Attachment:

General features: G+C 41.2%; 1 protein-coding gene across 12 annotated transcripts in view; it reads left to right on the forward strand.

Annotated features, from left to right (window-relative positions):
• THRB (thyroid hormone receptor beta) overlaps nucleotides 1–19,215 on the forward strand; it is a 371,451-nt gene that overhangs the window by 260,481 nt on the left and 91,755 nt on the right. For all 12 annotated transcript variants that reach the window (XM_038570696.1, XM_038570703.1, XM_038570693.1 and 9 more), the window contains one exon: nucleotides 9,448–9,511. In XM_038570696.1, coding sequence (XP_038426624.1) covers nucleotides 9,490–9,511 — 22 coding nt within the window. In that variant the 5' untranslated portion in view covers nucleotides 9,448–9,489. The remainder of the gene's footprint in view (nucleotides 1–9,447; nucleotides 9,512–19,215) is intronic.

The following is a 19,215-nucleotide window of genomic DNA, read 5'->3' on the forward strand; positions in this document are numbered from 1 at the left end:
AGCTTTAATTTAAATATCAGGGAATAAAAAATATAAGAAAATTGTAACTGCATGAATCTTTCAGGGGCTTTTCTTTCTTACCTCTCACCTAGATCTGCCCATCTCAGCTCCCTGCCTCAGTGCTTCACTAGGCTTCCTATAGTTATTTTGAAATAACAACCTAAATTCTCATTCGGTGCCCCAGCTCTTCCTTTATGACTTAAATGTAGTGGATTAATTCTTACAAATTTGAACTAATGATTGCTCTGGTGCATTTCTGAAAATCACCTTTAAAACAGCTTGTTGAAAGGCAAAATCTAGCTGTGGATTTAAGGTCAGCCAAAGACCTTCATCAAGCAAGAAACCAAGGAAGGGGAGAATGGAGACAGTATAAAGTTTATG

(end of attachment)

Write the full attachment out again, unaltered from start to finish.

General features: G+C 41.2%; 1 protein-coding gene across 12 annotated transcripts in view; it reads left to right on the forward strand.

Annotated features, from left to right (window-relative positions):
• THRB (thyroid hormone receptor beta) overlaps nucleotides 1–19,215 on the forward strand; it is a 371,451-nt gene that overhangs the window by 260,481 nt on the left and 91,755 nt on the right. For all 12 annotated transcript variants that reach the window (XM_038570696.1, XM_038570703.1, XM_038570693.1 and 9 more), the window contains one exon: nucleotides 9,448–9,511. In XM_038570696.1, coding sequence (XP_038426624.1) covers nucleotides 9,490–9,511 — 22 coding nt within the window. In that variant the 5' untranslated portion in view covers nucleotides 9,448–9,489. The remainder of the gene's footprint in view (nucleotides 1–9,447; nucleotides 9,512–19,215) is intronic.

The following is a 19,215-nucleotide window of genomic DNA, read 5'->3' on the forward strand; positions in this document are numbered from 1 at the left end:
AGCTTTAATTTAAATATCAGGGAATAAAAAATATAAGAAAATTGTAACTGCATGAATCTTTCAGGGGCTTTTCTTTCTTACCTCTCACCTAGATCTGCCCATCTCAGCTCCCTGCCTCAGTGCTTCACTAGGCTTCCTATAGTTATTTTGAAATAACAACCTAAATTCTCATTCGGTGCCCCAGCTCTTCCTTTATGACTTAAATGTAGTGGATTAATTCTTACAAATTTGAACTAATGATTGCTCTGGTGCATTTCTGAAAATCACCTTTAAAACAGCTTGTTGAAAGGCAAAATCTAGCTGTGGATTTAAGGTCAGCCAAAGACCTTCATCAAGCAAGAAACCAAGGAAGGGGAGAATGGAGACAGTATAAAGTTTATG